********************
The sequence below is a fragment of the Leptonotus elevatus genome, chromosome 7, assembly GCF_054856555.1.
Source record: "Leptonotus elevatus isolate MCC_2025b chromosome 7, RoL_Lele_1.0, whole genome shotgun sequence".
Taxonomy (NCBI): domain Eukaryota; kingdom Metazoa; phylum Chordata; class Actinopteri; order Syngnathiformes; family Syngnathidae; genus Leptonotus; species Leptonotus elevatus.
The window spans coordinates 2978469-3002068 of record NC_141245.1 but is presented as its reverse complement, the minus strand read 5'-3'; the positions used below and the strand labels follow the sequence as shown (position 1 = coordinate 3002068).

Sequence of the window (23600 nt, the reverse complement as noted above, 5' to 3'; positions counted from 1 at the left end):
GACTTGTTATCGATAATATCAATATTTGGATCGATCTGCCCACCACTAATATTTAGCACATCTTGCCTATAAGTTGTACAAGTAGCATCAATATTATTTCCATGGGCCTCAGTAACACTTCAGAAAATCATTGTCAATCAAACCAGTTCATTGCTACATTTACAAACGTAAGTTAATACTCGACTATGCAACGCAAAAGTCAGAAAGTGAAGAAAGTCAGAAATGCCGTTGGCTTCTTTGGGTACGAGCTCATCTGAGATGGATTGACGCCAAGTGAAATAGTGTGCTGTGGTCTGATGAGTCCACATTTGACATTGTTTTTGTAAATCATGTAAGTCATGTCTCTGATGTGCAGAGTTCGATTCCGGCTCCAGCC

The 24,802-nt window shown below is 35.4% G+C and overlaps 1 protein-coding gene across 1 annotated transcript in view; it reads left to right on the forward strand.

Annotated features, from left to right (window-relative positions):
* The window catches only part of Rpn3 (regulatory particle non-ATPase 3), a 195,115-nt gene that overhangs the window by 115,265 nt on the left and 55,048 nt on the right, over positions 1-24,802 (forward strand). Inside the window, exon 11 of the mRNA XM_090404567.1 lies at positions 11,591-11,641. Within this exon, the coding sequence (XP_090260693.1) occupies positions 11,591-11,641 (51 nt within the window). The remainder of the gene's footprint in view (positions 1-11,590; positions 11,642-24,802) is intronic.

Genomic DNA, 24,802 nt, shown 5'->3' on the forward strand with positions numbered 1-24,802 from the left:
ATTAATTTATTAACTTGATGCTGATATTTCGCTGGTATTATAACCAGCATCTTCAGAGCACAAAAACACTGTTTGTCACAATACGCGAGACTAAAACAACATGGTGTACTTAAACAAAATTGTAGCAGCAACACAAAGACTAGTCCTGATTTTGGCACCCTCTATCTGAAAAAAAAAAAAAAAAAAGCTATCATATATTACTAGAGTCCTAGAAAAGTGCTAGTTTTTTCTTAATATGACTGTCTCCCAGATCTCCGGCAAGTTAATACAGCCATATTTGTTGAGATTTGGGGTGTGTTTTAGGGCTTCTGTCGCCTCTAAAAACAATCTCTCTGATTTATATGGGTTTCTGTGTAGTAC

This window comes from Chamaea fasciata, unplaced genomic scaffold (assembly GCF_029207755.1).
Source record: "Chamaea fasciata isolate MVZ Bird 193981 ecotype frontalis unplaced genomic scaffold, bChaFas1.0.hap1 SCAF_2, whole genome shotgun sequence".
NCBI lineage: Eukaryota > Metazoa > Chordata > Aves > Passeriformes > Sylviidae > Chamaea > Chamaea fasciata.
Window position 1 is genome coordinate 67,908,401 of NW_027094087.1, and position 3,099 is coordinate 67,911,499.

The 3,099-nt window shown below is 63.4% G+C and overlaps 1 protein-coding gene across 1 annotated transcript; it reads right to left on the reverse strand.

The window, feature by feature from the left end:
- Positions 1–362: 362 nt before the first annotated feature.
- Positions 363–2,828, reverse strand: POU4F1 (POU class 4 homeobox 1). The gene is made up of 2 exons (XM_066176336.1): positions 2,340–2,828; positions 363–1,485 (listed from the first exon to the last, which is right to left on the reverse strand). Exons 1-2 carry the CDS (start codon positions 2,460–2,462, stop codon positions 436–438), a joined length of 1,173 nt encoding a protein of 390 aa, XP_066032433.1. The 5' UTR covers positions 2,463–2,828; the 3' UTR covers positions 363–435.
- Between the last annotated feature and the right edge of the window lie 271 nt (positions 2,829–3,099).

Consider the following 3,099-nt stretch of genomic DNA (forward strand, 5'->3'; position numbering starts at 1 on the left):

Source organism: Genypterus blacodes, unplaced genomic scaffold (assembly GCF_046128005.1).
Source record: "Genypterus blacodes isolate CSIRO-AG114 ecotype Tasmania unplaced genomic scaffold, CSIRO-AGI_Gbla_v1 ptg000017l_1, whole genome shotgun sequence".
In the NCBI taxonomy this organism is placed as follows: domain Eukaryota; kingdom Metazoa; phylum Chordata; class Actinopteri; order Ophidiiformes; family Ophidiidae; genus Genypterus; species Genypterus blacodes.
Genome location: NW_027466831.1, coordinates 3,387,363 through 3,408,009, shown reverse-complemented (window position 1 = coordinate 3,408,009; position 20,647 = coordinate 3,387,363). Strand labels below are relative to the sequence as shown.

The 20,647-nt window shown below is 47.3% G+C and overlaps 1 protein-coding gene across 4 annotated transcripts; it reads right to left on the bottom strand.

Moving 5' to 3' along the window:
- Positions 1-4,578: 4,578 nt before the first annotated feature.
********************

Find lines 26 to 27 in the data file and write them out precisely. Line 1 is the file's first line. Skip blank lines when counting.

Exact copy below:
The 20,647-nt window shown below is 47.3% G+C and overlaps 1 protein-coding gene across 4 annotated transcripts; it reads right to left on the bottom strand.

Moving 5' to 3' along the window: